This is the second novel featuring detective Carl Mørck - the first being Mercy where Department Q, which investigates cold cases, was introduced. I thoroughly enjoyed Mercy, so was interested to see if Jussi Adler-Olsen could continue to write in such a gripping fashion.
I think I actually enjoyed Disgrace more than Mercy. In this book the team end up looking into a cold case that, it would appear, lots of important people don't want revisited. It's never really a whodunnit for the reader as the perpetrators of the crime are well known to us from the beginning of the book...it's more a case of following to see whether Carl and Assad, (his sidekick), can put all the pieces of the puzzle together, fend off the people trying to stop their investigation and, ultimately, bring the culprits to justice. It's worth noting that the crimes detailed in Disgrace are a little disturbing as they are pretty sadistic - be warned if you're overly unsettled by things like this!
Although I really enjoyed this read, there were a couple of minor niggles this time that hopefully will be smoothed out in the next book. There is a new addition to the team who didn't quite sit right with me - hopefully Rose will fit in better next time, (or disappear!). Also, I found that, in Disgrace, Assad occasionally became a little bit annoying instead of being the light relief that he was in Mercy.
Overall, though, another great book - I will definitely be getting the next one! Recommended.
on 15 November 2012
I was enthusiastic about Adler-Olsen's first Department Q-series novel ("The Keeper of Lost Causes"/aka "Mercy" in the UK), and I eagerly bought this follow-up (also published as "The Absent One" in the USA). I was fearful of course that it might be a let-down, but I have been pleasantly confirmed in my hopes. No doubt about it, Adler-Olsen is a worthy heir to Stieg Larssen. Indeed, this second book is as good, or perhaps even better, than the first one. This time around, Carl Morck and his mysterious Syrian assistant Assad are joined by a new secretary, Rose, who adds a bit of variety to the story, also giving Morck a new target for his frustration (though adding little else to the story). As before, though, the heart of the book is in its two main characters, with both humor and mystery, and in the plot, an original, relentless page-turner just as before. Adler-Olsen uses a sort of "Colombo" technique, giving parallel story development to the "good guys" and the "bad guys", though here the we know more about the people Morck is chasing right from the start, and this perhaps may make it seem slower in development, less suspenseful than the first in the series, but again he ties things up with a bang at the end. The story will keep you on the edge of your seat as you wonder what will happen next and how it will all end. If you like entertaining and intelligent thrillers, then be sure not to miss this one! Of all the modish Scandivian "noir" writers, Adler-Olsen is the definitely the front-runner, several notches above the others in my opinion.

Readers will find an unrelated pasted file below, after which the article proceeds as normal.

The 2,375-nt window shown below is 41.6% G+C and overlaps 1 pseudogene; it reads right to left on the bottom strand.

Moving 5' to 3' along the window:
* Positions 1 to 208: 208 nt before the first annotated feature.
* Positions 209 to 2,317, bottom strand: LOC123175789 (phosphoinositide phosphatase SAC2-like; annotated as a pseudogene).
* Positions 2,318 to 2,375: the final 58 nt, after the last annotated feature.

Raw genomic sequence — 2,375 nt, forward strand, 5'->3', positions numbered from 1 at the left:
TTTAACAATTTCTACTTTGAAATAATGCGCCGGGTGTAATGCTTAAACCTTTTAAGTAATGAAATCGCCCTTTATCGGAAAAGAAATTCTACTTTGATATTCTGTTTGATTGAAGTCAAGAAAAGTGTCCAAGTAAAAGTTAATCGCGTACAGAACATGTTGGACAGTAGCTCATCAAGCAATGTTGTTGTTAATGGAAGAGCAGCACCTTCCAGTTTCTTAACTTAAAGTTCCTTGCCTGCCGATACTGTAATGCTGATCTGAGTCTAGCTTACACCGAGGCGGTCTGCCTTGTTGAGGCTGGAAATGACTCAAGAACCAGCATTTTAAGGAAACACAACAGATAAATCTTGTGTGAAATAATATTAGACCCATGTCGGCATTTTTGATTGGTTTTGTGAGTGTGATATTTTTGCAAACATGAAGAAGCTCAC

Like others on this page, I`ve read "Mercy", the first novel in Adler-Olsen`s Department Q series, so it's with that perspective I`ll assess this follow-up. I won't trouble you with a long, unnecessary synopsis.
An apparently closed case-file mysteriously appears on Carl Mørck`s desk, leading to a re-opening of investigations which involve multiple murders and former pupils of an excusive school who are now in influential positions of Danish society; Mørck is determined to uncover the truth and find Kimmie, a key member of the group who has disappeared into Copenhagen's netherworld of drug addicts and down-and-outs.